Singleton Joel Edgerton has his sibling Nash for company on the set of their big-screen hit Gringo.
Local hero Joel Edgerton has his sibling Nash along for the ride on the set of Gringo.
“We’re very different people... We’re yin and yang!”
Drugs. Money. Laughter. The secret to Gringo’s big-screen success isn’t the marijuana pill at the score of the story, it’s the therapeutic power of brotherhood! Yes, the Edgerton brothers are medicine for the soul. OK, maybe not – but Hollywood is ( nally) taking notice of the literal bromance that is Joel and Nash.
Both Aussie exports have taken their turn behind the camera. Nash made his directorial feature debut with The Square a decade ago, before Joel followed suit with 2015’s The Gift. Gringo is Nash’s second time at the helm of a movie, with Joel enjoying the limelight back in front of the camera, opposite Charlize Theron and David Oyelowo.
“I love working with Nash,” says younger bro Joel. “We will always be close. I can’t imagine a situation that would pull Nash and I apart as friends.”
Not that these two Sydney boys from Down Under have always been buddy-buddy. “Our childhood consisted of a constant strain of punching each other and then being friends in between,” Joel recalls with a loving smile at the Claridge’s Hotel in London. “We were too close in age, I think, for us to not get into the punchy part of being brothers. But we somehow managed to never get competitive in a negative fashion with each other. And Nash has been an incredibly supportive person.
“I enjoy his company. I think we enjoy each other’s company.
“We are very different people. We are very different people. Nash is supremely organized, and he’s got a really good kind of ethic just in terms of keeping on top of things. Filmmakers like Spielberg or J.J. Abrams, I suspect, have got producers and directors brains. That means they are able to be right and left brain, and they can be organised and spin off into their creativity at the same time. And Nash is one of those guys. He is a producer and a director in nice, equal measures.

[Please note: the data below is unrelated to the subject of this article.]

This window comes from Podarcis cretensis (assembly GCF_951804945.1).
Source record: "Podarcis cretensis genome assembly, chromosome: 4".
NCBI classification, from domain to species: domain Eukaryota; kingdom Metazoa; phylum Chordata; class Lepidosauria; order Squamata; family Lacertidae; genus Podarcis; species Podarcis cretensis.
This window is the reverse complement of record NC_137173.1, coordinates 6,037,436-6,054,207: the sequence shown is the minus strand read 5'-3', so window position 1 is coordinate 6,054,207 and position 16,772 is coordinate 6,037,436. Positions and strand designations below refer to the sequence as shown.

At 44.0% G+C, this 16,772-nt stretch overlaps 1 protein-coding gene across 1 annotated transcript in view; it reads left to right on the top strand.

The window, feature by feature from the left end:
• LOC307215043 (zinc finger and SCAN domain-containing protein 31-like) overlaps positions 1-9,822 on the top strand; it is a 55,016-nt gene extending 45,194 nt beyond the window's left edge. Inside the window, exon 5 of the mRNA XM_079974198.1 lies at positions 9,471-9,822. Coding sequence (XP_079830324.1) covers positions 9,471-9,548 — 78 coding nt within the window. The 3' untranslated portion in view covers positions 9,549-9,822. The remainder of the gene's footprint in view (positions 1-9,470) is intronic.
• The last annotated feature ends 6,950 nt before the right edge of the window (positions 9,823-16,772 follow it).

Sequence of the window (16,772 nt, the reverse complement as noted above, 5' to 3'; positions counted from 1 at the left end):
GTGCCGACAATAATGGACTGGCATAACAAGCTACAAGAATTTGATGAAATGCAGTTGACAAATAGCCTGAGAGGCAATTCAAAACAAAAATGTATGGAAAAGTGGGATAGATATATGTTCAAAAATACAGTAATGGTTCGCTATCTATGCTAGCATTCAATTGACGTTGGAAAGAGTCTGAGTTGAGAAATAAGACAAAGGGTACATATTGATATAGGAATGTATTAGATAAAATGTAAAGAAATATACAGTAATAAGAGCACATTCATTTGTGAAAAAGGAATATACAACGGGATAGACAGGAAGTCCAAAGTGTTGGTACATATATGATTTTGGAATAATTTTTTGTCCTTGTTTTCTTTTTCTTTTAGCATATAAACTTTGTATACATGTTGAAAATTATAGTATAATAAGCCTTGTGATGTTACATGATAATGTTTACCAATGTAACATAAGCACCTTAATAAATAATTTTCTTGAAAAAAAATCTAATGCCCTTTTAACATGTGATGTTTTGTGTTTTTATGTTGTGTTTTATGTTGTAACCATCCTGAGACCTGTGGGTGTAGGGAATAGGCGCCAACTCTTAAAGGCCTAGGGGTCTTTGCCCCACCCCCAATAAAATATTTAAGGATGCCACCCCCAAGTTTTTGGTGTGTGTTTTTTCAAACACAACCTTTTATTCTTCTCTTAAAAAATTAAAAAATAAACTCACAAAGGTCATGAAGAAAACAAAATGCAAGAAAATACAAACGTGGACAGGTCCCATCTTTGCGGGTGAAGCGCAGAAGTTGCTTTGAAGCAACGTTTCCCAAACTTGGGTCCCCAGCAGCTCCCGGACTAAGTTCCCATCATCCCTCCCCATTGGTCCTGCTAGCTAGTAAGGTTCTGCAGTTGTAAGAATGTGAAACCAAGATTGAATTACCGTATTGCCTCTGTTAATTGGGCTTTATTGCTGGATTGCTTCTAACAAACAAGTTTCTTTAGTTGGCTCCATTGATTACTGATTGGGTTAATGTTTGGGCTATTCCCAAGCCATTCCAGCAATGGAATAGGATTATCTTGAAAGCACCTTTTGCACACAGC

“I’m completely disorganised. We’re very yin and yang!”
Joel took a different path to the screen bypassing the traditional route of homegrown soaps, getting his big international break as Luke Skywalker’s future uncle Owen
Lars in Star Wars: Episode II – Attack of the Clones and Star Wars: Episode III – Revenge
of the Sith. Nash kicked off his career as a stuntman in blockbusters such as The Matrix trilogy and Superman Returns – and even doubled for his younger brother’s stunts in the critically acclaimed Zero Dark Thirty.
Joel has plenty to say and show for himself. He’s charming, irty and quite like a teddy bear, especially when rocking a beard. And while sibling rivalry does not exist in the Edgerton clan, there’s one thing Joel covets. “I now have a new interest in him and an envy and a healthy jealousy because he’s got a family,” the handsome single sighs, referring to Nash’s fairytale that includes wife Carla Ruffino and daughter Zumi.
“I love watching him be a dad. When I Skype with him, his twoyear-old is jumping all over him, saying swear words and stuff.”
While the successful actor is still awaiting his own marital bliss, he practises being a family man by playing Uncle Joel. “They call me Uncle Bro,” Joel reveals, “because Nash calls me ‘bro’, so somehow my nice Chika (Carla’s daughter from a previous relationship) just started calling me Uncle Bro.”